Capital Insights with Jack Kern

I Love the Smell of Cactus in the Morning

In what can only be described as an economic calamity meets public policy overload, today we travel to sunny Phoenix, where the cactus is in bloom, the temperature is a very modest 86 degrees and lots of apartments are empty. If you listen closely, you can hear the sounds of cars leaving Phoenix and not coming back. Phoenix, once the dominant poster child for institutional investment has achieved some level of notoriety lately since the city government, in their infinite wisdom passed a law suggesting that it was unlawful to hire anyone without absolute, ironclad, irrefutable, concrete proof they were here legally and could work legally. Apparently lots of residents got the hint and left town, in what turned out to be very large numbers. Oh, the law of unintended consequences.

From about 2005 to 2006, according to data from well known research firm Pierce-Eislen (www.pi-ei.com <http://www.pi-ei.com/> ) Phoenix garnered rent increases at 8.7%, and from 2006 to 2007,similarly saw rents rise by 4.3%. With strong rent growth driven by the relocation of businesses from administratively expensive California, Phoenix became a Wall Street investment grade phenomena. The Phoenix initiative to correct whatever problem the city felt it had, real or imagined, took Phoenix back to business conditions not seen since 2003 when year over year rent increases averaged, well nothing. With 2008 over 2007 running a very disappointing 0.3%, I can only imagine what the Chamber of Commerce is going to say on their next brochure. "Phoenix – a great place to, well leave…"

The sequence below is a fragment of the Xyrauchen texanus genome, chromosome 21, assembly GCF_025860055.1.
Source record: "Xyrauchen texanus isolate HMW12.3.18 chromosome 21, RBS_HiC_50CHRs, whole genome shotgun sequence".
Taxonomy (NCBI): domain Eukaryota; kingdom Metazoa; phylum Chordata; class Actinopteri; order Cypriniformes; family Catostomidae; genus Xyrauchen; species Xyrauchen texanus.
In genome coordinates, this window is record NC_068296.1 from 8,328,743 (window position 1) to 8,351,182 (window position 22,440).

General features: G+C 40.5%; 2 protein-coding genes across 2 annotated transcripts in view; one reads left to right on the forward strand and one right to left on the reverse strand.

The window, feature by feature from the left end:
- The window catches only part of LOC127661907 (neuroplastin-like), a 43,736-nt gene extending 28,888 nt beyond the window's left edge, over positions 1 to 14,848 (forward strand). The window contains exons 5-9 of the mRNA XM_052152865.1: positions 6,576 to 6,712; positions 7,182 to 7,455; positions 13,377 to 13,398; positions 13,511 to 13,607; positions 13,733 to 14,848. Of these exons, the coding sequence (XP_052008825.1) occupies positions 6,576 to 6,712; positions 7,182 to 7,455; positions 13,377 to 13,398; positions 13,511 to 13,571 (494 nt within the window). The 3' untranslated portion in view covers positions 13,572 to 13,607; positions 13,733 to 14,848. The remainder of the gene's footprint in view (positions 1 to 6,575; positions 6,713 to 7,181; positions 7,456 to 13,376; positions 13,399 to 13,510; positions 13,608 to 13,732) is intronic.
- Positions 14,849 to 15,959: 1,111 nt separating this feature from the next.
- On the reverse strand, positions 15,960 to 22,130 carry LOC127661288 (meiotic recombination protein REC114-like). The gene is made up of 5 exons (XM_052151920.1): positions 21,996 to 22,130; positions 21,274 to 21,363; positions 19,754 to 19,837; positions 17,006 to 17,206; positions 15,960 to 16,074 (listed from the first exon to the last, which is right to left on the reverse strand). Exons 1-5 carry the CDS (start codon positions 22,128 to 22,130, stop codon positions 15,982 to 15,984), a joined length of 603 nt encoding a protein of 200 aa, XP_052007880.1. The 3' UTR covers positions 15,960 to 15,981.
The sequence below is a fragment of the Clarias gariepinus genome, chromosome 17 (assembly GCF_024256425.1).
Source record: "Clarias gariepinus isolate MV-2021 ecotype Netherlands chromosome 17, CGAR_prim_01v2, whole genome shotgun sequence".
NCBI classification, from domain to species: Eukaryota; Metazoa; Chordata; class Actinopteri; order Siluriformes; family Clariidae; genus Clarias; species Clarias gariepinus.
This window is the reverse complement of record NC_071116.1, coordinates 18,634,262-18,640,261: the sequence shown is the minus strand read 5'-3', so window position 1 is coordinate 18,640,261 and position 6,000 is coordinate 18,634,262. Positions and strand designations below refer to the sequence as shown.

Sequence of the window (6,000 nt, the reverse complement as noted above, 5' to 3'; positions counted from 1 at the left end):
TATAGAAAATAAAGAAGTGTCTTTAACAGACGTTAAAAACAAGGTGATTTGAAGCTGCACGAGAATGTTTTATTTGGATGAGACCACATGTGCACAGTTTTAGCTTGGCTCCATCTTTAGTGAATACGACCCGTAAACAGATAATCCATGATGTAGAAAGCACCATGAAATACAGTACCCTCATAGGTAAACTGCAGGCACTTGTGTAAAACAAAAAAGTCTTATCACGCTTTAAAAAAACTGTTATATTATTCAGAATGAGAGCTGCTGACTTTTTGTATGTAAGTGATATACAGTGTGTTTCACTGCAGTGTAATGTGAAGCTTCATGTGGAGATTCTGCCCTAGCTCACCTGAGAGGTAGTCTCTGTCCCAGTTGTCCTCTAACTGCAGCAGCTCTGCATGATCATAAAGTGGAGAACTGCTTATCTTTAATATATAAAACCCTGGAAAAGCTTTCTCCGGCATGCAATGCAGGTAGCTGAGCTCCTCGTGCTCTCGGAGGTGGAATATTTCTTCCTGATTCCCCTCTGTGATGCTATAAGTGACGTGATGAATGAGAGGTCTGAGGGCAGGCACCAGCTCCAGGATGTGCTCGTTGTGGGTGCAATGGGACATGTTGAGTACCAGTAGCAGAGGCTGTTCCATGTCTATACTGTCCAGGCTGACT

So is Phoenix, with falling apartment prices and deteriorating economic conditions a great place to buy units at a bargain? Opinion seems split, with some institutional investors carefully weighing out the future returns, and other local owners very wary of the situation. With Phoenix dependent on both local and regional employment growth and relocation, it’s probably unlikely market conditions will improve much faster than 2010. A major factor in the coming years will be the policy response of the new White House on immigration reform, with mounting court challenges to local initiatives becoming part of the local legal landscape. Only when these court actions are settled can owners in the Southwest feel confident about their undocumented residents.